The Strüb family is documented in Veringenstadt near Sigmaringen in Swabia from 1360 onwards. Peter Strüb the Elder, father of Jakob and Hans, was a painter, and it would seem likely that the two brothers trained in the family workshop, which they took over following their father’s death. The first document relating to their activities dates from 1505 and mentions both men as independent masters and the creators of an altarpiece for the church in the Augustinian monastery at Inzigkofen, which was dismantled in the mid-18th century and divided into fourteen separate panels. Most of them are now in the Fürstliche Hohenzollernsche Galerie in the castle at Sigmaringen and were for many years attributed to the Master of Sigmaringen. In 1913 Hebeisen first associated this artist with the Strüb brothers, a hypothesis supported in Ingenhoff ’s monograph of 1962 in which the panels are individually attributed to the two brothers. Ingenhoff distinguished two different styles in the panels; a more conservative one that he attributed to Jakob the elder brother, and a more energetic and vigorous one that he associated with Hans. In all cases the fourteen panels reveal the influence of Bartholomäus Zeitblom, active in Ulm, and Bernhard Strigel, who worked in Memmingen.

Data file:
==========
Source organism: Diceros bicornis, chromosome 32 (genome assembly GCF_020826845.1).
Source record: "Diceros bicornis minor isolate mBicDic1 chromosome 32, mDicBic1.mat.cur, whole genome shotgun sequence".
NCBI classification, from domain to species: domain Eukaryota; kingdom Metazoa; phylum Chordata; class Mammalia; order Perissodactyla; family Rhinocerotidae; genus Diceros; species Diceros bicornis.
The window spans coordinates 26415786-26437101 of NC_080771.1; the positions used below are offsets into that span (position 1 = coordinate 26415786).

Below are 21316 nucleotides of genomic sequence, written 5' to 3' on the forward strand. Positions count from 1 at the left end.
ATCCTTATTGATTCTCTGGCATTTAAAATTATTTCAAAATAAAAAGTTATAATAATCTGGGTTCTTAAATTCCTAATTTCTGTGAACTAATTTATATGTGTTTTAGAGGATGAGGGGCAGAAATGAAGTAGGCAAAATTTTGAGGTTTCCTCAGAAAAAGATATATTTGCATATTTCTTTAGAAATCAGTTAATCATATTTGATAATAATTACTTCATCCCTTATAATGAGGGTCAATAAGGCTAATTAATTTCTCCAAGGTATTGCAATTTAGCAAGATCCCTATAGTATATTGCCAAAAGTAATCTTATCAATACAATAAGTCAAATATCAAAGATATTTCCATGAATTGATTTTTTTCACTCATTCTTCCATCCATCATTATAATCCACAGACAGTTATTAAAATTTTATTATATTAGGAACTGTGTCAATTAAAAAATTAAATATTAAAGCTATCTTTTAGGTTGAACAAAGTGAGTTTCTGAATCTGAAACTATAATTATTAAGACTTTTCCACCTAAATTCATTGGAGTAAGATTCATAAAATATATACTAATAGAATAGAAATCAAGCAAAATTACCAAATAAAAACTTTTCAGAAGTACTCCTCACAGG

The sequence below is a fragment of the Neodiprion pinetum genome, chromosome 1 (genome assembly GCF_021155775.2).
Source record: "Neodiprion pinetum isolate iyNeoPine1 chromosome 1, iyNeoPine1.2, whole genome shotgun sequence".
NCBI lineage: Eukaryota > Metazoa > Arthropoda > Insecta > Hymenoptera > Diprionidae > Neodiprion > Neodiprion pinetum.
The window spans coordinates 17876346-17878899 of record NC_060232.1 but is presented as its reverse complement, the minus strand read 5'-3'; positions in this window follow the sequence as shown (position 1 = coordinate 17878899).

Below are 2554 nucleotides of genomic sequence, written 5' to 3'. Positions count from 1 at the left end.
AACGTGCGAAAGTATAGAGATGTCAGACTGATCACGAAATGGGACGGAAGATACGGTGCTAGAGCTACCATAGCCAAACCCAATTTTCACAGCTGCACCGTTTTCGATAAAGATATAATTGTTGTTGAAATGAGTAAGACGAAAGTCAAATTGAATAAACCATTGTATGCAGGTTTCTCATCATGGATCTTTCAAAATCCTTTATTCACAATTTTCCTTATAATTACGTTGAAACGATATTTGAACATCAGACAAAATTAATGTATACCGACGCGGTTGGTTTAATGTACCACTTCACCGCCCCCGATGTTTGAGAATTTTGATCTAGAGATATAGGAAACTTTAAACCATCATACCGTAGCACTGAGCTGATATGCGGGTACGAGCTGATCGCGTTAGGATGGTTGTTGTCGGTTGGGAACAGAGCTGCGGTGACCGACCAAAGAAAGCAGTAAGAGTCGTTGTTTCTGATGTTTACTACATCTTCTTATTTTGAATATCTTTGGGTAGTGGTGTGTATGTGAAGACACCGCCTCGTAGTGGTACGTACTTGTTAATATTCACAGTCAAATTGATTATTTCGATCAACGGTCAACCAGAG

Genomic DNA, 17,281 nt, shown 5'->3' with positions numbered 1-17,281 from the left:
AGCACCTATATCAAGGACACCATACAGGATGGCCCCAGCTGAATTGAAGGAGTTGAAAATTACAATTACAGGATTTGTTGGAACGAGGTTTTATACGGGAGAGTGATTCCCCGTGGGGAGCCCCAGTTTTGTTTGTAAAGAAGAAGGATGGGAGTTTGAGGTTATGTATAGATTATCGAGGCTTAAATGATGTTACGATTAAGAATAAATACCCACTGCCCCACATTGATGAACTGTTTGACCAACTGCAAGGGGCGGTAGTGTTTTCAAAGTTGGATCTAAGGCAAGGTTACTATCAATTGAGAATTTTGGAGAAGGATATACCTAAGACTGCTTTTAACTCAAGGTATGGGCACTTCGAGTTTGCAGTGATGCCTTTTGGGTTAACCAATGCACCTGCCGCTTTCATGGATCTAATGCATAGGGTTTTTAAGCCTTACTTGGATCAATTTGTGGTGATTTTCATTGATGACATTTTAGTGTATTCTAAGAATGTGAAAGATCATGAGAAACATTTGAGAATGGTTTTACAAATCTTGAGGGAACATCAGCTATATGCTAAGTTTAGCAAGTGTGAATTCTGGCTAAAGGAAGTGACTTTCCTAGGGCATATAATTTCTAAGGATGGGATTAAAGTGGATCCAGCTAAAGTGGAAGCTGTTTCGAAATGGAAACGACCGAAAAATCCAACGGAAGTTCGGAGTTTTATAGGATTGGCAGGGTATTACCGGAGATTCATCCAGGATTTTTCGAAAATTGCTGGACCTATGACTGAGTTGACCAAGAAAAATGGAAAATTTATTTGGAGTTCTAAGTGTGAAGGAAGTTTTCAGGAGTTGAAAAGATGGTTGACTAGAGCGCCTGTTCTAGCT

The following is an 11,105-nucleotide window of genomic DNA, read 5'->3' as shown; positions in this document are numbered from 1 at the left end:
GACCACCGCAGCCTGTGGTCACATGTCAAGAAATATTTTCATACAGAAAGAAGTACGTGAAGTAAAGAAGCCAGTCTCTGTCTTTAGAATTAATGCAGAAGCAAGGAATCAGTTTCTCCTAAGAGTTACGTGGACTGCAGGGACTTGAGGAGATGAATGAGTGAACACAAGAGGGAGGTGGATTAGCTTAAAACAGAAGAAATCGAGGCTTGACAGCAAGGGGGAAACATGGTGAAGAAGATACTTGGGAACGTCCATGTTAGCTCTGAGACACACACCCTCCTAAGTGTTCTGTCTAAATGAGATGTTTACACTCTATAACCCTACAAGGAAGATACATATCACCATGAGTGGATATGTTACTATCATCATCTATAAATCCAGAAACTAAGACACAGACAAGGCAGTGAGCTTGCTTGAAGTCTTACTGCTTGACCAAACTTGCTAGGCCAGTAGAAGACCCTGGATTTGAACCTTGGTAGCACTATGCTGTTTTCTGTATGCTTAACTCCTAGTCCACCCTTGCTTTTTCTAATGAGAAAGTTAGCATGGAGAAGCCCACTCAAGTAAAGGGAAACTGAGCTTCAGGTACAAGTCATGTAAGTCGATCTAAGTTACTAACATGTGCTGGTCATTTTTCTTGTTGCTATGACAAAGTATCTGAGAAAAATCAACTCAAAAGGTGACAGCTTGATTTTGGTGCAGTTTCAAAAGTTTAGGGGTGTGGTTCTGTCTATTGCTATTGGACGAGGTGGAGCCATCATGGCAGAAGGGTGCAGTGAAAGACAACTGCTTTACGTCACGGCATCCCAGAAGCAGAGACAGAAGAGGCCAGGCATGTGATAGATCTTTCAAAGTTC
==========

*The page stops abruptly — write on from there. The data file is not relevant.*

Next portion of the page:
It would seem that the Strüb brothers specialised in large-format, carved wooden altarpieces although none have survived in their original form. It is thought that they were also responsible for designs for sculptures, which they may also have executed themselves. The third brother, Pieter, who was much younger than Jakob and Hans, has recently been identified as the Master of Messkirch.